Few bands manage to produce an album quite as good as Hardwired… To Self-Destruct so far into their career. Its ravishing opening track could happily compete with any opener in the band’s canon, and on tracks like “Moth into Flame,” they rage with more energy than they have for years. The problem (if you can call it that) is that they can’t keep it up. Like it or not, they’re an older band now. They can’t maintain the same level of intensity as they did in their youth for an entire double album, and here, they didn’t even sound like they want to. And actually, that’s fine. On lovely slow burners like “Am I Savage?” and “Dream No More,” they prove they don’t have to. There’s too much filler and it really could have done with some stronger editing, but there’s no denying the musicality.
#5 – Kill ’Em All
Kill ’Em All, the band’s debut album from 1983, might not be the greatest Metallica album of all time, but it’s still utterly compelling. The less-than-perfect production is a slightly thorny issue, but even that can’t detract from the band’s raw, undiluted power. They burn through songs like “Hit The Lights,” “Whiplash,” “The Four Horsemen” and “Seek & Destroy” with a tightly coiled fury that leaves their peers coughing in their dust. Fresh, destructive, and utterly glorious, this was the album that changed everything.
#4 – Metallica
Metallica’s self-titled 1991 album was where things got big. Really big. Five years earlier, they’d sold a million copies of Master of Puppets with zero singles and almost as much promotion. This time around, their aim was to cram Metallica down everyone’s throats all across the world. They succeeded. The album sold over 20 million copies worldwide, introduced the band to a new generation of metalheads, and sent Metallica stratospheric. Some of the songs are now so familiar, it’s easy to overlook their brilliance. But listen to the likes of “Enter Sandman,” “The Unforgiven” and “Sad But True” with fresh ears, and they’ve still got the power to make your jaw hit the floor. It falters a little on the second half of the album, but even so, it’s a beast.
#3 – …And Justice For All
Two years after Master of Puppets, Metallica treated the world to another slice of metal majesty in the shape of …And Justice For All. It could have been terrible. The band were still reeling from the loss of bassist Cliff Burton, they were wealthy beyond their wildest dreams, and busy living the life of the cliched rock star. If they’d had lost some of their focus, it would have been understandable. They didn’t. …And Justice For All is heavier, harder, and just a whisker away from being better than anything they’d ever done before. The complexity of the arrangements, the number of riffs, the depth of the lyrics – it was jaw-dropping then and it still is today. From the opening note of “Blackened” to the closing note of “Dyers Eve,” it’s sublime stuff.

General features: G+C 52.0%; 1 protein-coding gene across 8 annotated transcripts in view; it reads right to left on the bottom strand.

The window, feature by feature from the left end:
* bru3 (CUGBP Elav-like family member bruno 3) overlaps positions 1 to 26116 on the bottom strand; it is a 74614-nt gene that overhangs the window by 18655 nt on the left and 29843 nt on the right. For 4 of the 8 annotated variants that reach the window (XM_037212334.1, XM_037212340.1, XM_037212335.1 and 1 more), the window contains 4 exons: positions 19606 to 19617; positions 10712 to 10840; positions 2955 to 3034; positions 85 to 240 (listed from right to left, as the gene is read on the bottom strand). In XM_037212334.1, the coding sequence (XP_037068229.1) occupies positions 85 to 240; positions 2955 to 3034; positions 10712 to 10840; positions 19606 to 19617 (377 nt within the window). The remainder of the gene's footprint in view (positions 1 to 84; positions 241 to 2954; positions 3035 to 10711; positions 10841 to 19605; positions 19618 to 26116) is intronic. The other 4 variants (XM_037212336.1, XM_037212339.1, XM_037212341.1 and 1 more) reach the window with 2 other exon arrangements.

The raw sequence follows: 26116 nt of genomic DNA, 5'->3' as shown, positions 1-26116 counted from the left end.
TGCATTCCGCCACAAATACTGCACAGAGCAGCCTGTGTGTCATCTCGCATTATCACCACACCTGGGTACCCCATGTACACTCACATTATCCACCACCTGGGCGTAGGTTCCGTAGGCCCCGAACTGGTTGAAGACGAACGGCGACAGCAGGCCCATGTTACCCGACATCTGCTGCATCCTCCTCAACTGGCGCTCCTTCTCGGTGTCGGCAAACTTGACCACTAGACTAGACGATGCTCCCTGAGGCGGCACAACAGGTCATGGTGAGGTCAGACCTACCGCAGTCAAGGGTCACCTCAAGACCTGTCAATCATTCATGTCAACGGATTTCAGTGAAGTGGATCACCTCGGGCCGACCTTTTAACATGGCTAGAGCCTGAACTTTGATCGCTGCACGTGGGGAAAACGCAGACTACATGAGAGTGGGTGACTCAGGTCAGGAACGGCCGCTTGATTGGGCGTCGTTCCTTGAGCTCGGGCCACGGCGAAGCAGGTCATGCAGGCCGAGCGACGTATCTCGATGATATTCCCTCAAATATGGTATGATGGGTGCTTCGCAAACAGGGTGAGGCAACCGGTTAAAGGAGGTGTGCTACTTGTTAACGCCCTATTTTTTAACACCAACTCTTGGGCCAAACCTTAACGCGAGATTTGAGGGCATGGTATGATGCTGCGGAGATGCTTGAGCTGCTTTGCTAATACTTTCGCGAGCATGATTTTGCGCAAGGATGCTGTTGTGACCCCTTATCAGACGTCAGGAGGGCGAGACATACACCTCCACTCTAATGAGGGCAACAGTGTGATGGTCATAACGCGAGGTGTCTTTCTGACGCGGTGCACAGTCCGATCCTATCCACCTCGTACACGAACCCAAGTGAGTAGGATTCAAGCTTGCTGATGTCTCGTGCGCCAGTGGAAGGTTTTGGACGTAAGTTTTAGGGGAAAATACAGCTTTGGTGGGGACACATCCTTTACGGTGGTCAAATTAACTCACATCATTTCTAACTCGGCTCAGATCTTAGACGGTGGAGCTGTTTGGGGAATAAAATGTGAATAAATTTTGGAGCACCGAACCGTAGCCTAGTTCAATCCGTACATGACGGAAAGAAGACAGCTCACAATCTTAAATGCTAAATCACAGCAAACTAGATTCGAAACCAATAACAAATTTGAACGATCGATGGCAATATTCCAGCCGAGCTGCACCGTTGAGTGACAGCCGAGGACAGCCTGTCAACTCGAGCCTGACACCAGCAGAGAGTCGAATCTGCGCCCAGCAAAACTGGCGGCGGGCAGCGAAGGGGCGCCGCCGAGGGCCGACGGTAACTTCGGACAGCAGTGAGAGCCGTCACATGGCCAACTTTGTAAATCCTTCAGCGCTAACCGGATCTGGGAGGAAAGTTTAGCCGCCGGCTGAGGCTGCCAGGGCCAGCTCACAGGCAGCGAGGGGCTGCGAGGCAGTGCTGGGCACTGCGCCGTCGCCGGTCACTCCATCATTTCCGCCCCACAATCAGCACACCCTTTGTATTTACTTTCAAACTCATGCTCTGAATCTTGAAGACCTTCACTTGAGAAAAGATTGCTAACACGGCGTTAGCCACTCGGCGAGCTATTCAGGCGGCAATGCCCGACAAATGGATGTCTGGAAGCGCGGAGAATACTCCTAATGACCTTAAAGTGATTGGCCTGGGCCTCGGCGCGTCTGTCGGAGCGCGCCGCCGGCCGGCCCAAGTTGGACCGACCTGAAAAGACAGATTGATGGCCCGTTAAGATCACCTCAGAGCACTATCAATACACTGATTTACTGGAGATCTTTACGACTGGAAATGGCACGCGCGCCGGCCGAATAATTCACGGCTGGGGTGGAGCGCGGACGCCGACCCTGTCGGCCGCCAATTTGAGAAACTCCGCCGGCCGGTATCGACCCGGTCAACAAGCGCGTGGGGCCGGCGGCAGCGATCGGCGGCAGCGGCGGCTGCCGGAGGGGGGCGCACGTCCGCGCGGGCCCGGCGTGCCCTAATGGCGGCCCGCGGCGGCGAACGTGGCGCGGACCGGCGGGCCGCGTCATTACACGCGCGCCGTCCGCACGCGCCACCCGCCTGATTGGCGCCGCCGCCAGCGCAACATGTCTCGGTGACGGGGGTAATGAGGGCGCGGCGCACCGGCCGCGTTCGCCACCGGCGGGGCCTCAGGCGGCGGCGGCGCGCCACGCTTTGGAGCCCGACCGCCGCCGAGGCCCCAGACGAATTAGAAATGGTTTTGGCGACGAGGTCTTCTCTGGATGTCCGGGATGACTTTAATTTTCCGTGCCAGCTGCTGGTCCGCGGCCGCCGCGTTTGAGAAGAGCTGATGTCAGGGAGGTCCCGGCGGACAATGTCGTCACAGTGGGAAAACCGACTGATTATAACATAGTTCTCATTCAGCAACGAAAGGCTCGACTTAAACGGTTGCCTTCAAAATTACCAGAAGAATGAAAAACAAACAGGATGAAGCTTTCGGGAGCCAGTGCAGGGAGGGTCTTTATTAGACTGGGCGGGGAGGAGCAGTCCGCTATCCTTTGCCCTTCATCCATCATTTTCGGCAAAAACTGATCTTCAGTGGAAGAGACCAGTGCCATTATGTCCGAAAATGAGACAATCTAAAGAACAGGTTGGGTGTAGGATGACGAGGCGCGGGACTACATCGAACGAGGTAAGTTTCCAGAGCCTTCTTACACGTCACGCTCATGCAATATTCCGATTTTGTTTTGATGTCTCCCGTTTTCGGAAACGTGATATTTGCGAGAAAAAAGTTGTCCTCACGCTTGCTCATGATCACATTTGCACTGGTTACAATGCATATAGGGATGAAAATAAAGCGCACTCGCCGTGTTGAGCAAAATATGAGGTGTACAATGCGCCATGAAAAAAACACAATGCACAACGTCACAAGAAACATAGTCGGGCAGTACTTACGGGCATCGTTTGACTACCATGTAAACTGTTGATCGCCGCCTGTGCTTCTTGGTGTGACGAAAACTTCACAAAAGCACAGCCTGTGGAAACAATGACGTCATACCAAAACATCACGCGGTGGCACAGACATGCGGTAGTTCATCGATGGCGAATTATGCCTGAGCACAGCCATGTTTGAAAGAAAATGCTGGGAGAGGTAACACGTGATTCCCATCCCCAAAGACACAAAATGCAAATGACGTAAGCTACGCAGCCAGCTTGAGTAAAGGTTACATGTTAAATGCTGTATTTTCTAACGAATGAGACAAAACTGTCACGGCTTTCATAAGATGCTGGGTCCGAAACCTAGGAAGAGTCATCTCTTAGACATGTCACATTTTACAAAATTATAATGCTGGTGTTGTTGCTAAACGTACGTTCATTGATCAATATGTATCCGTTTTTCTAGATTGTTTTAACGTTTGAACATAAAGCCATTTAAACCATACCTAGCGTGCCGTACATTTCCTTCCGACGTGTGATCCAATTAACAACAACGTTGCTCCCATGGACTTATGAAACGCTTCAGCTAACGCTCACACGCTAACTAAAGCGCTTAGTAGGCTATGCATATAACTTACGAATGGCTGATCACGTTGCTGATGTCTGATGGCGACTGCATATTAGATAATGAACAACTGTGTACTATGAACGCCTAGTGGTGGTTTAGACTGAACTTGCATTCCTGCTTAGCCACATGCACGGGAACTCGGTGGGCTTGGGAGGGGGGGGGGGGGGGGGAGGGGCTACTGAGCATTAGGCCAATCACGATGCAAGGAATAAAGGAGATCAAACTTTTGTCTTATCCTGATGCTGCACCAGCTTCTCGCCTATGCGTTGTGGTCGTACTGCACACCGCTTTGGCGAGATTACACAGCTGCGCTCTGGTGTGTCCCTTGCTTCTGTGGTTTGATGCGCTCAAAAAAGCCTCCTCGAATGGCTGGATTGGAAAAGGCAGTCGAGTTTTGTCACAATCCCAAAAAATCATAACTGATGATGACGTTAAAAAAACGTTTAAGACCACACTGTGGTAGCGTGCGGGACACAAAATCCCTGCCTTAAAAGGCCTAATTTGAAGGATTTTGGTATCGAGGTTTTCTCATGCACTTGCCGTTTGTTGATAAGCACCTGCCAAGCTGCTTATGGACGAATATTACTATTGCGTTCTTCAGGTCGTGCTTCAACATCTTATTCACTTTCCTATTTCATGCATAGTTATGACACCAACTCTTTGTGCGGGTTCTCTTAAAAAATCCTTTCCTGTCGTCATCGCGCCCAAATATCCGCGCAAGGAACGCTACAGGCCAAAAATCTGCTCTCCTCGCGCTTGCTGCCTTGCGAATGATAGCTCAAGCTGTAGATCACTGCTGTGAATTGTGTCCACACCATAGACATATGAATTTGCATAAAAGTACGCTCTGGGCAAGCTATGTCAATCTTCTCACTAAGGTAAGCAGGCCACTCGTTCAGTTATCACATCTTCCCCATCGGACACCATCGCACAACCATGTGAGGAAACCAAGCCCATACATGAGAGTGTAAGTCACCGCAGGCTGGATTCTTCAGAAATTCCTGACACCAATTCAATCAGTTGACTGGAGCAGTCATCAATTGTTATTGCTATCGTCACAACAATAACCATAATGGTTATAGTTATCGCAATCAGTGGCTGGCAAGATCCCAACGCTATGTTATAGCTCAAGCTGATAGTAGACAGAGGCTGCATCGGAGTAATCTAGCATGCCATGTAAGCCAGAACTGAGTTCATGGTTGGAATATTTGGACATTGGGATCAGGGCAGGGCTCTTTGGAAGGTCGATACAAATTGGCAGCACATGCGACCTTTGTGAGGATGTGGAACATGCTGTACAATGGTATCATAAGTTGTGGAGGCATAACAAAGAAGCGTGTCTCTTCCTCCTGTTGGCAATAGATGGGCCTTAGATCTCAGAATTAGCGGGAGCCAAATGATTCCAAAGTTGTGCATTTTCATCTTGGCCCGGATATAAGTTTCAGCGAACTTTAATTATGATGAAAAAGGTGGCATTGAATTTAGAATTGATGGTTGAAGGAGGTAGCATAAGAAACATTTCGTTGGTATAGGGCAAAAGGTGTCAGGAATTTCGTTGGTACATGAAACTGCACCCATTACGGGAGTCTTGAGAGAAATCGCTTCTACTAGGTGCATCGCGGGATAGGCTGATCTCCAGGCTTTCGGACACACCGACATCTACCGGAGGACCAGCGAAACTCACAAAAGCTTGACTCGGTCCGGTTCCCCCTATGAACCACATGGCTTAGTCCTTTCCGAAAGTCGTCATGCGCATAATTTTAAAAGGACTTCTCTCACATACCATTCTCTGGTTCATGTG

#2 – Ride The Lightning
There may only have been a year between the band’s debut effort and Ride the Lightning, but in terms of the dynamics, the songwriting, and the musicality, they sound like the work of two different bands. Whereas Kill ‘Em All hinted at what the band were made of, here they spread their legs and show it. It explodes with confidence, with a cohesion and a collective harmony that, considering the band’s relative inexperience, is mind-blowing. There’s one tiny misfire – the clumsy, made-for-radio “Escape” – but that aside, it’s majestic. The future belonged to Metallica – and didn’t they just know it.
#1 – Master Of Puppets
Sure, it’s an obvious choice. But it’s obvious for a reason. Master Of Puppets isn’t just Metallica’s greatest album, it’s quite possibly the single greatest heavy metal album ever made. And if it’s not, it’s as near as dammit. Perfect, flawless, godlike… whatever superlative you throw at it, it’s deserved. Even people who don’t really ‘do’ metal, do this. It might not be quite as startling as Ride The Lightning, but it’s more controlled, more unified, and just about conservative enough to be (whisper it) commercial. Thrash simply doesn’t get better than this. We defy you to find a weak link.